It must be a recovery

Posted: June 3, 2009 in Uncategorized
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It’s a recession when your neighbor loses his job.

It’s a depression when you lose yours.

So, when is it a recovery?  When a hedge fund manager loses his job.  Read on:

BOSTON — A pair of unrelated Boston-based hedge funds managing a total of more than $1.3 billion separately told investors Tuesday they’re shutting down and returning investor cash because of recent disappointing performance.
Letters from Raptor Capital Management and Noble Partners LP that were obtained by The Associated Press say both firms plan to revamp their investment strategies and eventually offer new funds.
Noble Partners’ George Noble told investors in his $550 billion Gyrfalcon QP and Offshore Funds that “my performance over the past several months of 2009 has been the most professionally disappointing and personally frustrating” of his nearly 30-year career.
“Whatever the reasons for our poor performance, the numbers speak for themselves and are simply unacceptable,” Noble said in a letter to investors about the funds’ 30 percent loss this year.
The closures were also confirmed to the AP by two people familiar with the situations. The persons spoke on condition of anonymity because they were not authorized to speak publicly on the matters. The Wall Street Journal first reported the closures online Tuesday afternoon.
James Pallotta, who heads the $800 billion Raptor Funds, told investors in a letter that his firm has returned an average of nearly 13.9 percent per year since the funds’ inception in October 1993 through the end of last month. That compares with a 6.5 percent return over that period for the Standard & Poor’s 500 index.
But the funds’ performance this year has been “roughly flat,” he said.
Pallotta became a minority owner of the Boston Celtics professional basketball team, and split several months ago with longtime hedge fund partner Paul Tudor Jones of Tudor Investment Corp.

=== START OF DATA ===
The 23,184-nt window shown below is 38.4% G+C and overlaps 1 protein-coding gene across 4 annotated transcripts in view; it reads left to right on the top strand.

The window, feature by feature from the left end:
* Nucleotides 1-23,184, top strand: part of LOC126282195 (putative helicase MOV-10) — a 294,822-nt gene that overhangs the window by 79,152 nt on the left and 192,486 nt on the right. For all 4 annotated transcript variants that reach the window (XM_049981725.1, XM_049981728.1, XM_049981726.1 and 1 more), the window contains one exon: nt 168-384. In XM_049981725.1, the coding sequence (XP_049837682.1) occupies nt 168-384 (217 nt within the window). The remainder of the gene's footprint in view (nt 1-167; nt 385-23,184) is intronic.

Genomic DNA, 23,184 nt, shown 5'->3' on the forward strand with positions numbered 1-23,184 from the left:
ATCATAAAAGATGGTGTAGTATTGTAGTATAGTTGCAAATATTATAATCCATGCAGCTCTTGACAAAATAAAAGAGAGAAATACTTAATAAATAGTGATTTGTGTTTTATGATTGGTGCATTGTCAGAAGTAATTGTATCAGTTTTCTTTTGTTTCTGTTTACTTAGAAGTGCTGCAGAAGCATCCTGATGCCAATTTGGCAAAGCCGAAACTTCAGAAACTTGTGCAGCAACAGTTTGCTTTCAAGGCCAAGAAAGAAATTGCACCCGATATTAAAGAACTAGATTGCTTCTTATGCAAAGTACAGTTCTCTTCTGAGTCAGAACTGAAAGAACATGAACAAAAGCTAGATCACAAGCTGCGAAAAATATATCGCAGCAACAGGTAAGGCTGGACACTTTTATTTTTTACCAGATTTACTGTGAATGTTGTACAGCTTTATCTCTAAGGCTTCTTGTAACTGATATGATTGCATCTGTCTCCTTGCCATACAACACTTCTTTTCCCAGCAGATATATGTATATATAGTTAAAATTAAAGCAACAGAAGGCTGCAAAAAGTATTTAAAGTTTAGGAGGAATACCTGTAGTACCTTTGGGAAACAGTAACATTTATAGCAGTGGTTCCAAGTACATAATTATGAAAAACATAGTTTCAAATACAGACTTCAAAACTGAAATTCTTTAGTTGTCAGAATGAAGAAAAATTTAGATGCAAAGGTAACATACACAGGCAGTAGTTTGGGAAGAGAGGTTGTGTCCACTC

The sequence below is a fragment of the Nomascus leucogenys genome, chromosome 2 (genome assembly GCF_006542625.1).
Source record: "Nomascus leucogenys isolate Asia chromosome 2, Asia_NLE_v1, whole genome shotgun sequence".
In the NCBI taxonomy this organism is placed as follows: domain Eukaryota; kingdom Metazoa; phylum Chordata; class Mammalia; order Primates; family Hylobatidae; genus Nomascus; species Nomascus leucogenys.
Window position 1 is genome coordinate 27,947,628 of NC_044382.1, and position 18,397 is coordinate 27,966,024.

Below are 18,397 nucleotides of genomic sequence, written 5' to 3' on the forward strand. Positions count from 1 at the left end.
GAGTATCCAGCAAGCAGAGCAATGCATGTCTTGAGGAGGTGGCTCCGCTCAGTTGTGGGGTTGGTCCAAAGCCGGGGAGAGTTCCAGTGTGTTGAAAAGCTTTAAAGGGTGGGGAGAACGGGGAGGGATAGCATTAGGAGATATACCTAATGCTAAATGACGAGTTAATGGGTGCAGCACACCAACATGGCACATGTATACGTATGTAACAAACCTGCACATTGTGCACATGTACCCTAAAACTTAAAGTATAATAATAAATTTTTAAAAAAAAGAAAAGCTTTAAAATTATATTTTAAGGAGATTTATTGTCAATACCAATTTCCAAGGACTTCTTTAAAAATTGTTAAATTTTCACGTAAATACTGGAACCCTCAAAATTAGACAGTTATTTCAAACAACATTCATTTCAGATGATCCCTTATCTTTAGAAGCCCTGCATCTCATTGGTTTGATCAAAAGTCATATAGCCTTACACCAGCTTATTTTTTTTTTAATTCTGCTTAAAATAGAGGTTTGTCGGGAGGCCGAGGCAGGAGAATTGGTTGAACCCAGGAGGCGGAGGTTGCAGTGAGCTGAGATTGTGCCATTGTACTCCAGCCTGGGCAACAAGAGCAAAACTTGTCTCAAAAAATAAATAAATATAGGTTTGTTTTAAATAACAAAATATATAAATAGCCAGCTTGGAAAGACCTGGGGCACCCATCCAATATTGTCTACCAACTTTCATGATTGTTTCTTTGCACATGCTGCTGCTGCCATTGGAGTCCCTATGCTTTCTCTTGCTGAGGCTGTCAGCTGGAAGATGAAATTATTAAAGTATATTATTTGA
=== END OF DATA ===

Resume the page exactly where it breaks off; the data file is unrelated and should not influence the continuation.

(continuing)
BOSTON — A pair of unrelated Boston-based hedge funds managing a total of more than $1.3 billion separately told investors Tuesday they’re shutting down and returning investor cash because of recent disappointing performance.

Letters from Raptor Capital Management and Noble Partners LP that were obtained by The Associated Press say both firms plan to revamp their investment strategies and eventually offer new funds.

Noble Partners’ George Noble told investors in his $550 billion Gyrfalcon QP and Offshore Funds that “my performance over the past several months of 2009 has been the most professionally disappointing and personally frustrating” of his nearly 30-year career.

“Whatever the reasons for our poor performance, the numbers speak for themselves and are simply unacceptable,” Noble said in a letter to investors about the funds’ 30 percent loss this year.

The closures were also confirmed to the AP by two people familiar with the situations. The persons spoke on condition of anonymity because they were not authorized to speak publicly on the matters. The Wall Street Journal first reported the closures online Tuesday afternoon.

James Pallotta, who heads the $800 billion Raptor Funds, told investors in a letter that his firm has returned an average of nearly 13.9 percent per year since the funds’ inception in October 1993 through the end of last month. That compares with a 6.5 percent return over that period for the Standard & Poor’s 500 index.

But the funds’ performance this year has been “roughly flat,” he said.

Pallotta became a minority owner of the Boston Celtics professional basketball team, and split several months ago with longtime hedge fund partner Paul Tudor Jones of Tudor Investment Corp.

For those who aren’t aware, hedge funds are stock market investment firms that make their money by betting on the failure of other stocks.  Because of the way they make money, there’s a strong incentive for them to shape events behind the scenes by manipulating the news about stocks that they’re investing in.  They are also part of the reason the nation is, at the moment, economically up shit creek without a paddle.  The fewer of them we have, the better off we’ll be.

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